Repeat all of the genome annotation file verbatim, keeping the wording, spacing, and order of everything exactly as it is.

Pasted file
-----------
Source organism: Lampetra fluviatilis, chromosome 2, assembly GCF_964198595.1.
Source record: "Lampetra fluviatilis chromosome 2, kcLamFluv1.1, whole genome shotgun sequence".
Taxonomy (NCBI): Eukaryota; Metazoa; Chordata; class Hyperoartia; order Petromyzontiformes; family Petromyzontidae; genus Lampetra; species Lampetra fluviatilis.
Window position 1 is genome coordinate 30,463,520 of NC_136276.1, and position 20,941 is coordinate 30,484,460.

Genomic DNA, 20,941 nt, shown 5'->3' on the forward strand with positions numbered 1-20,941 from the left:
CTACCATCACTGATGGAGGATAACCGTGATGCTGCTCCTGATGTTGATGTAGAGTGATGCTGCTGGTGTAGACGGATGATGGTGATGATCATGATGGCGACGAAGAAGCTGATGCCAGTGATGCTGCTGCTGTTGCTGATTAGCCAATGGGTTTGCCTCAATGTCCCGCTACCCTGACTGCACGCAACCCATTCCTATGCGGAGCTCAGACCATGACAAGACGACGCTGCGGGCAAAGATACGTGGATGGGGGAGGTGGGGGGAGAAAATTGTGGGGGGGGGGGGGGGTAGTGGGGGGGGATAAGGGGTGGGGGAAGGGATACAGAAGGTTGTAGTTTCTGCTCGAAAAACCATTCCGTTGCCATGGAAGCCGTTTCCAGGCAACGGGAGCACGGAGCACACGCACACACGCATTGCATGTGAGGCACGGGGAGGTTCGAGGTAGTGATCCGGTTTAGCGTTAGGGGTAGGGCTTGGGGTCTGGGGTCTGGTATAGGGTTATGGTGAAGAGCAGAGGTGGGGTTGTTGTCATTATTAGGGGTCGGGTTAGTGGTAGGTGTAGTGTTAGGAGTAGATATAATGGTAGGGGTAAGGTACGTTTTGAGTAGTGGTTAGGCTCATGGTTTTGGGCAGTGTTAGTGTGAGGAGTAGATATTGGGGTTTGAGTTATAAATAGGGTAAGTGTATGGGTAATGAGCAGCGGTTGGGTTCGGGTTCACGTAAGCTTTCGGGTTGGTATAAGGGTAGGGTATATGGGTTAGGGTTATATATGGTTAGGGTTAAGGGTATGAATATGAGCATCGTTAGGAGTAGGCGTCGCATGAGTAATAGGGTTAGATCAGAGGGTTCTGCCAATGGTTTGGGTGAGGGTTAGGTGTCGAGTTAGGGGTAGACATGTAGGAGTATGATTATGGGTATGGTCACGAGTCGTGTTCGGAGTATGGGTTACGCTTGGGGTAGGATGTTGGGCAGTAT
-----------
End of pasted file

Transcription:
Source organism: Lampetra fluviatilis, chromosome 2, assembly GCF_964198595.1.
Source record: "Lampetra fluviatilis chromosome 2, kcLamFluv1.1, whole genome shotgun sequence".
Taxonomy (NCBI): Eukaryota; Metazoa; Chordata; class Hyperoartia; order Petromyzontiformes; family Petromyzontidae; genus Lampetra; species Lampetra fluviatilis.
Window position 1 is genome coordinate 30,463,520 of NC_136276.1, and position 20,941 is coordinate 30,484,460.

Genomic DNA, 20,941 nt, shown 5'->3' on the forward strand with positions numbered 1-20,941 from the left:
CTACCATCACTGATGGAGGATAACCGTGATGCTGCTCCTGATGTTGATGTAGAGTGATGCTGCTGGTGTAGACGGATGATGGTGATGATCATGATGGCGACGAAGAAGCTGATGCCAGTGATGCTGCTGCTGTTGCTGATTAGCCAATGGGTTTGCCTCAATGTCCCGCTACCCTGACTGCACGCAACCCATTCCTATGCGGAGCTCAGACCATGACAAGACGACGCTGCGGGCAAAGATACGTGGATGGGGGAGGTGGGGGGAGAAAATTGTGGGGGGGGGGGGGGGTAGTGGGGGGGGATAAGGGGTGGGGGAAGGGATACAGAAGGTTGTAGTTTCTGCTCGAAAAACCATTCCGTTGCCATGGAAGCCGTTTCCAGGCAACGGGAGCACGGAGCACACGCACACACGCATTGCATGTGAGGCACGGGGAGGTTCGAGGTAGTGATCCGGTTTAGCGTTAGGGGTAGGGCTTGGGGTCTGGGGTCTGGTATAGGGTTATGGTGAAGAGCAGAGGTGGGGTTGTTGTCATTATTAGGGGTCGGGTTAGTGGTAGGTGTAGTGTTAGGAGTAGATATAATGGTAGGGGTAAGGTACGTTTTGAGTAGTGGTTAGGCTCATGGTTTTGGGCAGTGTTAGTGTGAGGAGTAGATATTGGGGTTTGAGTTATAAATAGGGTAAGTGTATGGGTAATGAGCAGCGGTTGGGTTCGGGTTCACGTAAGCTTTCGGGTTGGTATAAGGGTAGGGTATATGGGTTAGGGTTATATATGGTTAGGGTTAAGGGTATGAATATGAGCATCGTTAGGAGTAGGCGTCGCATGAGTAATAGGGTTAGATCAGAGGGTTCTGCCAATGGTTTGGGTGAGGGTTAGGTGTCGAGTTAGGGGTAGACATGTAGGAGTATGATTATGGGTATGGTCACGAGTCGTGTTCGGAGTATGGGTTACGCTTGGGGTAGGATGTTGGGCAGTAT